The Lost Library of the King of Portugal
The destruction on the morning of All Saints’ Day 1755 of the heart of the city of Lisbon by an earthquake, tidal wave and the fires that followed was a tragedy that divides the eighteenth century in Portugal. One casualty was the Royal Library in the Paço da Ribeira founded by Dom João V, which, by the time of his death in 1750, was hailed as one of the most magnificent court libraries in Europe.
This documented study tells the story of this lost library for the first time: its creation, collection and cultural significance in eighteenth-century Portugal, together with the important role played by its talented diplomats. Single volumes, rare manuscripts and entire libraries were acquired from across Europe, together with a remarkable collection of maps, prints, drawings, medals and the most advanced scientific instruments. This library-museum, with its cabinet of natural history and display of specimens from across Portugal’s global empire, is also seen in a wider European context and as a collection that reflected and defined the emerging spirit of the Enlightenment in Portugal.
Published by Ad Ilissvm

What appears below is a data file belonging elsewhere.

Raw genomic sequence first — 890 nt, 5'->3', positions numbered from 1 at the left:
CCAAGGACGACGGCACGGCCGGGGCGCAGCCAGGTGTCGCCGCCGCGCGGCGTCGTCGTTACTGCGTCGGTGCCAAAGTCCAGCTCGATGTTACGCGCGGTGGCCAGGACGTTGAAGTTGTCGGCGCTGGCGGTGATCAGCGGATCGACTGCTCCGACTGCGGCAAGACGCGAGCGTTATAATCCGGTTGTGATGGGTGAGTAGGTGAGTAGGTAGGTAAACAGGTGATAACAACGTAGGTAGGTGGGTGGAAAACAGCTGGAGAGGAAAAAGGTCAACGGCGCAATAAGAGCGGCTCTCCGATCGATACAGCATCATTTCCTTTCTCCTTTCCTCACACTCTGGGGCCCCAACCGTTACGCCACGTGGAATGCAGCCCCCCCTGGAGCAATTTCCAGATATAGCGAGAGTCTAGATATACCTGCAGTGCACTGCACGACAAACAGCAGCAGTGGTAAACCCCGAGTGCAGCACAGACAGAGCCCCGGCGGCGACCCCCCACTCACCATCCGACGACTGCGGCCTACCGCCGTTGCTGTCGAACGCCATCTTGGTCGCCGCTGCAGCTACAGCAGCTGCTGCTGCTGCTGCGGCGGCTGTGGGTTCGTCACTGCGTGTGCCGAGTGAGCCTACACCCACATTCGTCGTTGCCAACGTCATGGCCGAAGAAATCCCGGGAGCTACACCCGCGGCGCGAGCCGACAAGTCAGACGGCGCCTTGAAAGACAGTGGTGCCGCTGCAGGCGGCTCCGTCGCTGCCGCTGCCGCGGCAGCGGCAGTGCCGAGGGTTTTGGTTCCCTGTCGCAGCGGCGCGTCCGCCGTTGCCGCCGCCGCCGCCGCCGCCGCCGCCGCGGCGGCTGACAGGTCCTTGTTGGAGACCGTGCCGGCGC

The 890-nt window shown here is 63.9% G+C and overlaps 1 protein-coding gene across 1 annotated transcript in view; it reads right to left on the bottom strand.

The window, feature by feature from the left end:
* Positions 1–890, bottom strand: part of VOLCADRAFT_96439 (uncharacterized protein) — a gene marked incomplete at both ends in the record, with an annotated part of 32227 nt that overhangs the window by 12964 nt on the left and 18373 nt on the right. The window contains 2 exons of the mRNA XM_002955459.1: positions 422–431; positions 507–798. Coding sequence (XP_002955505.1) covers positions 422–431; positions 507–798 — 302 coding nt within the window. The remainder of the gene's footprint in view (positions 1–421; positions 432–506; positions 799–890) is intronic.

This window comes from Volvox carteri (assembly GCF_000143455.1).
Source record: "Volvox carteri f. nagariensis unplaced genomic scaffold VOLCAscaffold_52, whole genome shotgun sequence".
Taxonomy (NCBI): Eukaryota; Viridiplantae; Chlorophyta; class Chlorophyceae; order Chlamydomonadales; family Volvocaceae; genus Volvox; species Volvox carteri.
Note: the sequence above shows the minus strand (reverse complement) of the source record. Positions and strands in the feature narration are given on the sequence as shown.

Hardback, 280 x 240 mm
330 pages, 200 colour illus.
About the author
Angela Delaforce studied at the Victoria and Albert Museum and Courtauld Institute of Art. She specialises in the history of art and collecting in Spain and Portugal and their artistic relations with Italy, on which she has published extensively. She has worked with the Calouste Gulbenkian Foundation in Lisbon on various projects, including as curator for the major exhibition, The Alliance Revisited (1994). In 2002 she was awarded the Ordem de São Tiago da Espada for services to Portuguese art and culture
In the press
"Painstakingly researched and lavishly illustrated, Delaforce’s Lost Library reconstructs both the royal library and the political and intellectual cultures that shaped the king’s vision of book collection." —Journal 18
"This is an enticing and important book ... Beautifully organised and sumptuously designed, it casts new light on the contextual and circumstantial evidence for a great library overwhelmed by the forces of nature." —The Burlington Magazine